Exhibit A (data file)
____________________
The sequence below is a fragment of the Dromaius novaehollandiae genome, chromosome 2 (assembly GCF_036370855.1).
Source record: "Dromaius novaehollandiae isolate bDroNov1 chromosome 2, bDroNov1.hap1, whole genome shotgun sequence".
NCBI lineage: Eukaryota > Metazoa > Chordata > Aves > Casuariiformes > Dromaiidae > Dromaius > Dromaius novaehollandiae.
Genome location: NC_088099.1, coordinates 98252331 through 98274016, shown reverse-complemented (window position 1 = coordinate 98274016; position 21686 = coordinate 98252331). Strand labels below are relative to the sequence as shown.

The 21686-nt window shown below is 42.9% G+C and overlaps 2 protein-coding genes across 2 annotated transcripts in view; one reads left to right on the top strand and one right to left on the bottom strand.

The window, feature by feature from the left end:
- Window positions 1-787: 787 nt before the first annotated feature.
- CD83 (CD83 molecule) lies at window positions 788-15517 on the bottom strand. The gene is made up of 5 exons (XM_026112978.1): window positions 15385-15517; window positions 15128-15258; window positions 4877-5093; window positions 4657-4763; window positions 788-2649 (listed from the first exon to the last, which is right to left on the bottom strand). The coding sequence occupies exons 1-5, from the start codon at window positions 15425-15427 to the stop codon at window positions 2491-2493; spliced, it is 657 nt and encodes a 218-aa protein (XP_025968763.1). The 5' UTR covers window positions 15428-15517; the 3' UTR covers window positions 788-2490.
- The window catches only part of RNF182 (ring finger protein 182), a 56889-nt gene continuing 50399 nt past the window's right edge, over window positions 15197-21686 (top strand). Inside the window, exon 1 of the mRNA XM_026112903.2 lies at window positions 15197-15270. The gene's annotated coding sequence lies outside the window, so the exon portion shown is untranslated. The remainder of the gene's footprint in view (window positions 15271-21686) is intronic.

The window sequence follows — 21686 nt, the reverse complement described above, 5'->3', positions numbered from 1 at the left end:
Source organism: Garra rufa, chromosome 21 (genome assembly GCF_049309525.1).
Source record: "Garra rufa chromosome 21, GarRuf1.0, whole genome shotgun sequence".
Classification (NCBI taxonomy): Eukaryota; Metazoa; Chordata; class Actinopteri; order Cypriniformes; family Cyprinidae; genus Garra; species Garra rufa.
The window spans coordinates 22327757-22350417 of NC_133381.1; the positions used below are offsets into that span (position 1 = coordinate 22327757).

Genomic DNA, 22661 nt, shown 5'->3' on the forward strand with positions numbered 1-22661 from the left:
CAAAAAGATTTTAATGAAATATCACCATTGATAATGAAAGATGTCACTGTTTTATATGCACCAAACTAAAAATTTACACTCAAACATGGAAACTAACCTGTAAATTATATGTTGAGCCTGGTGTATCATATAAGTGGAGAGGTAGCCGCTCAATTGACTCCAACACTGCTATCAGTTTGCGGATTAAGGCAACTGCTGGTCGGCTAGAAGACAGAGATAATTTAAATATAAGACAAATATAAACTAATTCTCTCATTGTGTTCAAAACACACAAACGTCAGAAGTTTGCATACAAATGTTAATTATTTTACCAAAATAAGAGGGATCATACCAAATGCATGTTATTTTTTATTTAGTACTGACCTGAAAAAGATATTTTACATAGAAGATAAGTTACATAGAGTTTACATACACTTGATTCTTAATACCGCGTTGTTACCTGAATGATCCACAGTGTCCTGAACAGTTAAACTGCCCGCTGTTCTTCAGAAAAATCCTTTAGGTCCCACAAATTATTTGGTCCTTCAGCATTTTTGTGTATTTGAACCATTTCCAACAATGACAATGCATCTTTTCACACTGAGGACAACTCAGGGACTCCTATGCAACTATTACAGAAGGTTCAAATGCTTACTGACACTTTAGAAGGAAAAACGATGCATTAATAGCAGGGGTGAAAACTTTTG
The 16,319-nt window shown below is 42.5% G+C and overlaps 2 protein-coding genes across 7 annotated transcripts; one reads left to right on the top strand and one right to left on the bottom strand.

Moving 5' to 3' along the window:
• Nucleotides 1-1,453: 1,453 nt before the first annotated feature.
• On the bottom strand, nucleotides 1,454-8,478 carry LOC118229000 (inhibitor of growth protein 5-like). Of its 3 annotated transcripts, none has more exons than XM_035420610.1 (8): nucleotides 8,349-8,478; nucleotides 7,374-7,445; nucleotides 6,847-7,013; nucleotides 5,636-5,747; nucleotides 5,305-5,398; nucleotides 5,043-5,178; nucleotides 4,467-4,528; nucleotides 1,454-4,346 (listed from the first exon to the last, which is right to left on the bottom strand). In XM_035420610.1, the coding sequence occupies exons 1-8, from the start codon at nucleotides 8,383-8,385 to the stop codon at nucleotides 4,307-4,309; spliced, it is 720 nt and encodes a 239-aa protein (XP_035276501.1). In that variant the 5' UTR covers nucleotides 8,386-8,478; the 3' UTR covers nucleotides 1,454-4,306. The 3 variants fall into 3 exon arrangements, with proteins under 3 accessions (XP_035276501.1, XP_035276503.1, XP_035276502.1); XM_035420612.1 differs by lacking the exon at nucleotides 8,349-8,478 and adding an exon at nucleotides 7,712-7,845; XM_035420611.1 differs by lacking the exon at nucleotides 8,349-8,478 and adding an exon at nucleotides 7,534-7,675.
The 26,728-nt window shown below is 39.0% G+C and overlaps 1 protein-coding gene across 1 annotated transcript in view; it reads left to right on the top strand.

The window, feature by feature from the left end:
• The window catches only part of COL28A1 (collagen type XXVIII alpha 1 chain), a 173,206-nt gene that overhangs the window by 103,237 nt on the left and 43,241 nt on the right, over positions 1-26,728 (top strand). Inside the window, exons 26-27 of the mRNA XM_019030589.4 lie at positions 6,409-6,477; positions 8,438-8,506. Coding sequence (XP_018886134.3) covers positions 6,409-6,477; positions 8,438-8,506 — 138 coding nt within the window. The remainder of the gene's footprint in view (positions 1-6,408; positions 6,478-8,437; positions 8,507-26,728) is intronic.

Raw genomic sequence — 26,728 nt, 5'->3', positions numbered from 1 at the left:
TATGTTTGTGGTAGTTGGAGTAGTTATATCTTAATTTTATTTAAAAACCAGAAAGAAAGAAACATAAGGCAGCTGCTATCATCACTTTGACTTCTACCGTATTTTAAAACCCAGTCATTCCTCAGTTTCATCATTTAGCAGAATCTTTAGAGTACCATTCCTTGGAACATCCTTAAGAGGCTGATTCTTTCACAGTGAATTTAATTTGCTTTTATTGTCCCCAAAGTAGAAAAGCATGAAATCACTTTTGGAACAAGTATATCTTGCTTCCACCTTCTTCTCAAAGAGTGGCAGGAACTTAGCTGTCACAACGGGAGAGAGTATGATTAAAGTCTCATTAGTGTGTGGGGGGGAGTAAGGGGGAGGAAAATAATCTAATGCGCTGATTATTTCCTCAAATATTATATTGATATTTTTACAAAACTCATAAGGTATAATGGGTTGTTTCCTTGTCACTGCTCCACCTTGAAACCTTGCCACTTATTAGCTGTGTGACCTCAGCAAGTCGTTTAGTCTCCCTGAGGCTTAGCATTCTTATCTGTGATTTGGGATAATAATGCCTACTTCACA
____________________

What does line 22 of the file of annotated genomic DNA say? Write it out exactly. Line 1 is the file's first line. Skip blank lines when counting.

The window, feature by feature from the left end: